Researchers at the National Institute of Allergy and Infectious Disease (NIAID), a component of the National Institutes of Health (NIH), have identified a critical human cell surface molecule involved in infection by Kaposi’s sarcoma herpesvirus (KSHV), the virus that causes Kaposi’s sarcoma and certain forms of lymphoma. Kaposi’s sarcoma is a major cancer associated with HIV/AIDS, and it typically manifests as multiple purple-hued skin lesions.
In the March 31, 2006 issue of Science, NIAID research fellow Johnan Kaleeba, Ph.D. and senior investigator Edward A. Berger; Ph.D., describe how the molecule xCT is a major gateway that KSHV uses to enter human cells. The molecule may also play a role in the development of Kaposi’s sarcoma and other syndromes associated with the virus.
The natural function of xCT in the body is to transport molecules necessary for protecting against stress into cells. When cells are stressed, they express more xCT on their surfaces. Of note, this sort of stress can be caused by KSHV itself. This suggests that the virus may facilitate its own infectivity and dissemination in the body by inducing a physiological state that results in increased numbers of its own receptor.
"The advancement of knowledge achieved in this study highlights the outstanding intramural research that takes place here on the NIH campus," says Elias A. Zerhouni, M.D., NIH director.
"Understanding the mechanisms of cell entry of Kaposi’s sarcoma herpesvirus is a landmark achievement in and of itself," says NIAID director Anthony S. Fauci, M.D. "But the connection between the virus and expression of its own receptor on a cell is even more provocative because it might change the way we think about KSHV-associated diseases and their treatment."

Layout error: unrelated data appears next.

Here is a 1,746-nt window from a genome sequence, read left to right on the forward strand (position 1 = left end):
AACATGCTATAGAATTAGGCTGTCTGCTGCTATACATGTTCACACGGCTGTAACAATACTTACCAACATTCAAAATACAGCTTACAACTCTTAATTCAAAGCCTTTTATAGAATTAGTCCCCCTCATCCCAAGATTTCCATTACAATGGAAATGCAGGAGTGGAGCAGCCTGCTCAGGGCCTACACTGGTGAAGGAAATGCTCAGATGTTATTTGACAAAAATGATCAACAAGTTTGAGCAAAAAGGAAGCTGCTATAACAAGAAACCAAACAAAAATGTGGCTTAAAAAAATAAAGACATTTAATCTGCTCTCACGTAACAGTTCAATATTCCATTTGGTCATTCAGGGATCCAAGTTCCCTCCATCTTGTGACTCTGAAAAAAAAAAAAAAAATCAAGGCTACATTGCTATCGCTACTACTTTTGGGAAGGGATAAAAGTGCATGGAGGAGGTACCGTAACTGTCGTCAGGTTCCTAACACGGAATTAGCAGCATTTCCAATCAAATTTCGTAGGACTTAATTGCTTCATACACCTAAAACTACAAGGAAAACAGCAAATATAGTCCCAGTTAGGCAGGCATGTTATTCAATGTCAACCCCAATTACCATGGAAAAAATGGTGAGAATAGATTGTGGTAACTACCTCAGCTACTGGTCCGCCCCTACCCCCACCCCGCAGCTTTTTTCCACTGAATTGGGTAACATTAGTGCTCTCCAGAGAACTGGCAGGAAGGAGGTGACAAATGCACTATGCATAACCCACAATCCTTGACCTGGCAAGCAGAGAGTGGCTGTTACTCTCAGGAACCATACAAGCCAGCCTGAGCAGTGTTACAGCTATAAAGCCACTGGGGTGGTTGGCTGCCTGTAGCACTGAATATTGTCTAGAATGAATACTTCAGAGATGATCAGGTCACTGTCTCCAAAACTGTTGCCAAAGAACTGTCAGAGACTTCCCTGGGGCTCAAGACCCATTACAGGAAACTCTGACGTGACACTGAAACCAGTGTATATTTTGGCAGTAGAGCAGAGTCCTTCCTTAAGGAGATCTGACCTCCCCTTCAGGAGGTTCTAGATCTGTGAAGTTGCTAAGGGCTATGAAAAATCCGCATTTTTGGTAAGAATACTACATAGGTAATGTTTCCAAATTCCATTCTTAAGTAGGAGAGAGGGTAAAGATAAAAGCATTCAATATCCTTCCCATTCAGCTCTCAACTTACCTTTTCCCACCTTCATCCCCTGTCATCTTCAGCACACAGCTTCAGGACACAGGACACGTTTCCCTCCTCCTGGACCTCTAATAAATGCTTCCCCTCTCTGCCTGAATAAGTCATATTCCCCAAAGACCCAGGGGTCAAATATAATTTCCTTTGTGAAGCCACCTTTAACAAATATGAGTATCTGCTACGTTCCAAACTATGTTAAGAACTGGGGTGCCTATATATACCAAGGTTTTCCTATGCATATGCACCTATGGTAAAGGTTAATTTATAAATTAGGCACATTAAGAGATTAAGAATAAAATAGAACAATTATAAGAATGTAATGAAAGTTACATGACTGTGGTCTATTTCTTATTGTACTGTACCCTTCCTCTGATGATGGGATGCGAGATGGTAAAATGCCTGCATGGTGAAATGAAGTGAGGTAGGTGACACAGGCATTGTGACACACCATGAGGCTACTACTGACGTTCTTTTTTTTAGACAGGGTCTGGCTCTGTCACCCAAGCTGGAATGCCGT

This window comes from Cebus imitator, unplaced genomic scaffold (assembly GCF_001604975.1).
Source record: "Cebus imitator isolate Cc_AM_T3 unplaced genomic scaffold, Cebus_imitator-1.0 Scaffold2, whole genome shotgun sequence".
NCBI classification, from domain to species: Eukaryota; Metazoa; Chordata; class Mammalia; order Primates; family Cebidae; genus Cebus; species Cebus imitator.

Although less common in the United States now than early in the AIDS pandemic, Kaposi’s sarcoma is still the most common cancer associated with HIV infection. Prior to the AIDS pandemic, it was an obscure disease. First identified as a multi-pigmented skin disease by a Hungarian doctor named Moritz Kaposi in 1872, it was considered to be quite rare--a medical curiosity usually found in particular populations such as older Italian men, transplant patients and young men in certain parts of sub-Saharan Africa. But then at the dawn of the AIDS pandemic in the early 1980s, the small purplish Kaposi’s sarcoma skin lesions began appearing on the bodies of young American men, many of whom went on to develop opportunistic infections.
Dr. Berger became interested in KSHV because of his interest in how viruses enter cells. A decade ago, his research team was the first to identify CXCR4 as one of the coreceptors that allows HIV to gain entry into cells of the immune system. This discovery quickly led to the identification by Dr. Berger’s group and several other research teams of CCR5 as the other HIV coreceptor.
By applying the same technology used to identify CXCR4, Drs. Kaleeba and Berger ultimately identified the protein xCT as the receptor that can make cells permissive for KSHV fusion.
The NIAID discovery may lead to new avenues for treating KSHV, says Dr. Berger. Moreover, their finding should enable scientists to determine whether levels of xCT determine disease severity. It also will allow researchers to study whether the expression of xCT on cells varies among different groups of people and whether these variations are genetic or environmental. This research may ultimately explain why certain groups are more at risk for Kaposi’s sarcoma.